You may already be familiar with the recent Alexa dollhouse shopping spree. A morning TV show covering the story of a six-year-old girl in Texas who accidentally ordered a dollhouse and four pounds of cookies through her parents’ Amazon Echo device also caused multiple Echo devices wake up and place the same order. There are currently two solutions to prevent this from happening; you can either disable voice purchasing altogether or alternatively set up a confirmation code that can be verbally input to the echo device to complete a purchase. Neither of these workarounds is 100% satisfactory. One method removes a pretty useful feature from the Echo device while the other has security issues especially if someone overhears you speaking the confirmation code. What the Amazon Echo and other emerging voice recognition services such as chatbots really need is voice biometric authentication.
For many consumers the Amazon Echo device is their first serious engagement with artificial intelligence and voice recognition. Yes Siri has been available on iPhones for years but the services accessed by Siri have been so limited it was little more than a gimmick. In contrast the voice services currently offered by Alexa are simple and quick to invoke with a voice command rather than having to reach for a mobile device or an app and include the ability to verbally select a radio station or music track, get a weather forecast or set an alarm or reminder. Yet while useful the services currently offered on Alexa are pretty basic compared to the more complex purchasing, banking and social media activities we regularly use our mobile devices for.
To move beyond these lightweight services to the delivery of more complex services via smart speakers or chatbots authentication will be required as it is today when doing mobile banking or purchases via a mobile app. Asking users to manually enter a password, use a finger print or visit an app to authenticate a purchase defeats the purpose of a hands free device. Instead voice biometrics will be the key feature that ensures services provided by smart speakers, chatbots and ultimately the IoT can be authenticated and remain friction free.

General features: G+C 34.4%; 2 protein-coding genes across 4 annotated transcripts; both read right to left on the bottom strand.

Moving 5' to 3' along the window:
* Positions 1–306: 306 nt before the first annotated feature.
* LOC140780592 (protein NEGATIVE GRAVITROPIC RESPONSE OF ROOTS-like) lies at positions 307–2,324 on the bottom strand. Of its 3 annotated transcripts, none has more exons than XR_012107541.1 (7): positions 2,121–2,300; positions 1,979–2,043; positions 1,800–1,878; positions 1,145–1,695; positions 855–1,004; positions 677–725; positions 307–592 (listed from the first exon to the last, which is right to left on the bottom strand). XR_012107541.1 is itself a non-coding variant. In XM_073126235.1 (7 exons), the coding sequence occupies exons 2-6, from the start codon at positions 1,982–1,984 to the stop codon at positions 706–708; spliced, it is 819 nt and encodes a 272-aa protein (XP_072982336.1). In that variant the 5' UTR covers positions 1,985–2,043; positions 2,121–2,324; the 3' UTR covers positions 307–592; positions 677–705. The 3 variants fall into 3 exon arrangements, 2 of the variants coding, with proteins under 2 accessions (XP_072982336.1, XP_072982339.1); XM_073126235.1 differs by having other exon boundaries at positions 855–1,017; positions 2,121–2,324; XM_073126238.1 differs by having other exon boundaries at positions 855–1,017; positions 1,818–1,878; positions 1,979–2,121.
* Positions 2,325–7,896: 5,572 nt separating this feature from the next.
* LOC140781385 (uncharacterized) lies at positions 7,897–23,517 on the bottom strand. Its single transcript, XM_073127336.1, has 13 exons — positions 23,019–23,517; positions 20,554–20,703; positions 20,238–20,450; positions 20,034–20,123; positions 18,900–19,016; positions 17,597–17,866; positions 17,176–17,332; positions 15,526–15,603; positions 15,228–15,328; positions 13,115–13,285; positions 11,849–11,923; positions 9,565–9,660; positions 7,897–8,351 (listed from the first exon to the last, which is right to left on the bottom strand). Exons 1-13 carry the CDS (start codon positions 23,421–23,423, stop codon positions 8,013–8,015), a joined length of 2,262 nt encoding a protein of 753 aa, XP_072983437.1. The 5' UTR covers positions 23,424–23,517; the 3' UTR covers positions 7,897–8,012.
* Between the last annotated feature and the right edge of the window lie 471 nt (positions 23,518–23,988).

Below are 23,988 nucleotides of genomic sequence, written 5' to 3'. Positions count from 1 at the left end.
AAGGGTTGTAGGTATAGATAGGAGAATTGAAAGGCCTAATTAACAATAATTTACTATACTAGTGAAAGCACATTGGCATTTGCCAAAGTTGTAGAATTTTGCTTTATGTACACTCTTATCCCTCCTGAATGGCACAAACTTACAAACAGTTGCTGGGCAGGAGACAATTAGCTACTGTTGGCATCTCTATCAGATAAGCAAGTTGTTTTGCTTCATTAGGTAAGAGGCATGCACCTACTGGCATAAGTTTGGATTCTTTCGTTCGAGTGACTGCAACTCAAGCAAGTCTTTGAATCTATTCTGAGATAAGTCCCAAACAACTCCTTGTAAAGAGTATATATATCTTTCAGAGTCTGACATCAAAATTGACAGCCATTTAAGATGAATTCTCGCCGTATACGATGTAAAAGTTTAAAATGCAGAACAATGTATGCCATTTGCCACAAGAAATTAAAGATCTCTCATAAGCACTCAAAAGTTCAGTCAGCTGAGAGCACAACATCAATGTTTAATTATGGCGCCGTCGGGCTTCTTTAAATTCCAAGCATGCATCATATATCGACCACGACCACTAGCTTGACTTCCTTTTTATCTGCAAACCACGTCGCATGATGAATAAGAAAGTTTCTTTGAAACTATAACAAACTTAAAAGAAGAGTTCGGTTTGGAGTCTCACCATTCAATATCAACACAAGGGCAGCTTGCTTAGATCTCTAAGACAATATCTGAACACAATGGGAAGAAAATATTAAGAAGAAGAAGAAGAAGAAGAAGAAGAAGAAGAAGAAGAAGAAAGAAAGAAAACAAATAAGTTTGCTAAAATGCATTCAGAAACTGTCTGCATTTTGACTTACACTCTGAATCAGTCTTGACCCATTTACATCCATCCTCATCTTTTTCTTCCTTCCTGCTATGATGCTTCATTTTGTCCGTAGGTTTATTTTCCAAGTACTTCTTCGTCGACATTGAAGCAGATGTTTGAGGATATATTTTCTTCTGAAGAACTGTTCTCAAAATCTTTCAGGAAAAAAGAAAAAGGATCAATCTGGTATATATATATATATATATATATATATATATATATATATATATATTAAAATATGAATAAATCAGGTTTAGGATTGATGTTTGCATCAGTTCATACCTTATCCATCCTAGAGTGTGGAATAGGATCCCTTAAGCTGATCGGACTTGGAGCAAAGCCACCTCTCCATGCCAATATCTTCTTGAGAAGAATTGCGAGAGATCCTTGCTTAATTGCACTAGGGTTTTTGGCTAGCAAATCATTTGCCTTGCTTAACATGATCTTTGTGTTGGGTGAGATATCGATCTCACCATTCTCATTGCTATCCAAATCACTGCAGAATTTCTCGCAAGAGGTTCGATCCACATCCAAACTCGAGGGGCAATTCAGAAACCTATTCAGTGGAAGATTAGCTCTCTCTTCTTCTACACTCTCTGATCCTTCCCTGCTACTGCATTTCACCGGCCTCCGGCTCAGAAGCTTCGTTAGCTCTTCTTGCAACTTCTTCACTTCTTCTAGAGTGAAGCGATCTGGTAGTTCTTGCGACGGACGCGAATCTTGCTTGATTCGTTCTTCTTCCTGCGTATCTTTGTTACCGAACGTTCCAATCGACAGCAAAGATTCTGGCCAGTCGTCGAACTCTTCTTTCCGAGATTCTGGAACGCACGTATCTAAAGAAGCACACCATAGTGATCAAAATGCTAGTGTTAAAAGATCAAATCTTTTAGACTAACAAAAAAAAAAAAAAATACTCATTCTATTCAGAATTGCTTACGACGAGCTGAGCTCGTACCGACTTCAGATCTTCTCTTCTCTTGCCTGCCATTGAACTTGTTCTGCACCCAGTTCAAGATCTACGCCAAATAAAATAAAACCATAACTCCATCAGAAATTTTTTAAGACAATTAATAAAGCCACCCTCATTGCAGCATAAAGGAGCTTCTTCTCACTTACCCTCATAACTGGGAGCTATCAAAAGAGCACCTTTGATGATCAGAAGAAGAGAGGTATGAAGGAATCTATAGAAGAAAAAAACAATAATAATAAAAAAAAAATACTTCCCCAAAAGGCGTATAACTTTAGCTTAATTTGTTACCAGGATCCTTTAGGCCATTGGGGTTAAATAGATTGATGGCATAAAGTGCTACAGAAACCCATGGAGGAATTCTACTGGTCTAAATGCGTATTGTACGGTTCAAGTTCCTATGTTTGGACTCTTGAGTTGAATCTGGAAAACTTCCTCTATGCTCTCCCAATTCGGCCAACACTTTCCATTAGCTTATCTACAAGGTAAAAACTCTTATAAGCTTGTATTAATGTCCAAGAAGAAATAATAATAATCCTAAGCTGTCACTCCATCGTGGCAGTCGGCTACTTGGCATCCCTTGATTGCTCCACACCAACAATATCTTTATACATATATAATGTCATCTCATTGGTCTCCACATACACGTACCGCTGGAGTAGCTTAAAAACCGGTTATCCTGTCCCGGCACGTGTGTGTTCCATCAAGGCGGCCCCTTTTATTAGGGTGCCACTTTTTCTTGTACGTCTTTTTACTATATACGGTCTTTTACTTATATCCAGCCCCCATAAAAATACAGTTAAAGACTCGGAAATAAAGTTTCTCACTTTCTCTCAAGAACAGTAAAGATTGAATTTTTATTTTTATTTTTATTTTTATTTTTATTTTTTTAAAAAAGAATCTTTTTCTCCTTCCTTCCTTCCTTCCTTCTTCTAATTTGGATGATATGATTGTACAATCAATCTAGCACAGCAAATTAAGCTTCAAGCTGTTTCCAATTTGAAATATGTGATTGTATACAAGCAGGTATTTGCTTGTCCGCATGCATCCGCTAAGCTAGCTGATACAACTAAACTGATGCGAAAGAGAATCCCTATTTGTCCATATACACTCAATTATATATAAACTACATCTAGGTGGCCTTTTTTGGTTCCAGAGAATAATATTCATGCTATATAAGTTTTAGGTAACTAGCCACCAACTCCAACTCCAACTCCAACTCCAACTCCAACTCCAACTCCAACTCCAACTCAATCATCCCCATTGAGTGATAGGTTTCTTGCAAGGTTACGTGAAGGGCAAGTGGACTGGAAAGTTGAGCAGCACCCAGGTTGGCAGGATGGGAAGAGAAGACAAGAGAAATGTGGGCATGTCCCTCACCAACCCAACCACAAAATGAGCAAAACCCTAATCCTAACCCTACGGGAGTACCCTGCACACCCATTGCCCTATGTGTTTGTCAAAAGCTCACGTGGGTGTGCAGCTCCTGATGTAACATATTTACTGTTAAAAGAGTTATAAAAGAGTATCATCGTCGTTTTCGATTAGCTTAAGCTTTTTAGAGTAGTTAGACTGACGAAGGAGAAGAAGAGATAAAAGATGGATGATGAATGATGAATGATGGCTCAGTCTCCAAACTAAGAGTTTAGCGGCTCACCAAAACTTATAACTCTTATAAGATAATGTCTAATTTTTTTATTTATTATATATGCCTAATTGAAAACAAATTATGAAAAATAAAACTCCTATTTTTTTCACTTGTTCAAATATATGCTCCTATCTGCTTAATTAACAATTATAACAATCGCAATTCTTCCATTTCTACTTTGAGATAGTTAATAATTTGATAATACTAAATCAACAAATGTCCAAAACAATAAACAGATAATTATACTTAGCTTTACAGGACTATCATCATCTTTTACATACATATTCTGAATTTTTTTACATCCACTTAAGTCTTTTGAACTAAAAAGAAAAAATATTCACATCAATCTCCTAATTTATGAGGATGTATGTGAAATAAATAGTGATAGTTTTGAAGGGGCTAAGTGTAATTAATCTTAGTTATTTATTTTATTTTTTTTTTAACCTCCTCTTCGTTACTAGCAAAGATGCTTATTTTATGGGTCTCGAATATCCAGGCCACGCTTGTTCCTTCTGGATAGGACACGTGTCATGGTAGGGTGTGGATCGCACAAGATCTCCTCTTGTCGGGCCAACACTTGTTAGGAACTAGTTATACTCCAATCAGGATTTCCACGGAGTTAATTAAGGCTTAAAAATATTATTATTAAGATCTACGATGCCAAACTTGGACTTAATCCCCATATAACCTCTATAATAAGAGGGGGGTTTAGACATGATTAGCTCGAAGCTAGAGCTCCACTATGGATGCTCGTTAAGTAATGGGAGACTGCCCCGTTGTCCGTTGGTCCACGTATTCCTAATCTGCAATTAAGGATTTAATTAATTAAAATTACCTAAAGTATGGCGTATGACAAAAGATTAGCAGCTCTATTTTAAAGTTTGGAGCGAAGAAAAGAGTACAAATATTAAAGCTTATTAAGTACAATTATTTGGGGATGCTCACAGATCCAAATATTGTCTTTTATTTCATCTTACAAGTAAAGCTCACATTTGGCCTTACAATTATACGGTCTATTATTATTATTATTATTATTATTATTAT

Voice biometrics isn’t without its own security issues. You only have one voice signature yet you can have multiple passwords. If your voice signature is compromised or hacked you have a problem. Active voice biometrics addresses this security issue by combining voice authentication with a pre-recorded phrase which acts as an additional layer of security. In the same way that banks and credit card companies currently flag up unusual credit card activity a further layer of frictionless security can be provided by analysing the context of the voice commend for example where and when the voice command was made.
Billions of IoT devices doesn’t mean billions of new screens, mobile apps and visual user interfaces all competing for our attention. Most of the services delivered by the IoT will be invisible initiated by a voice commands and only prompting a user when a decision is required. Voice will be the primary user interface for the IoT. In order to move beyond the lightweight IoT and voice services we have today to the delivery of more complex IoT and voice initiated processes voice authentication is a key capability. Pretty soon a voice signature will be as much part of your bank account security as your home address and pin number are today.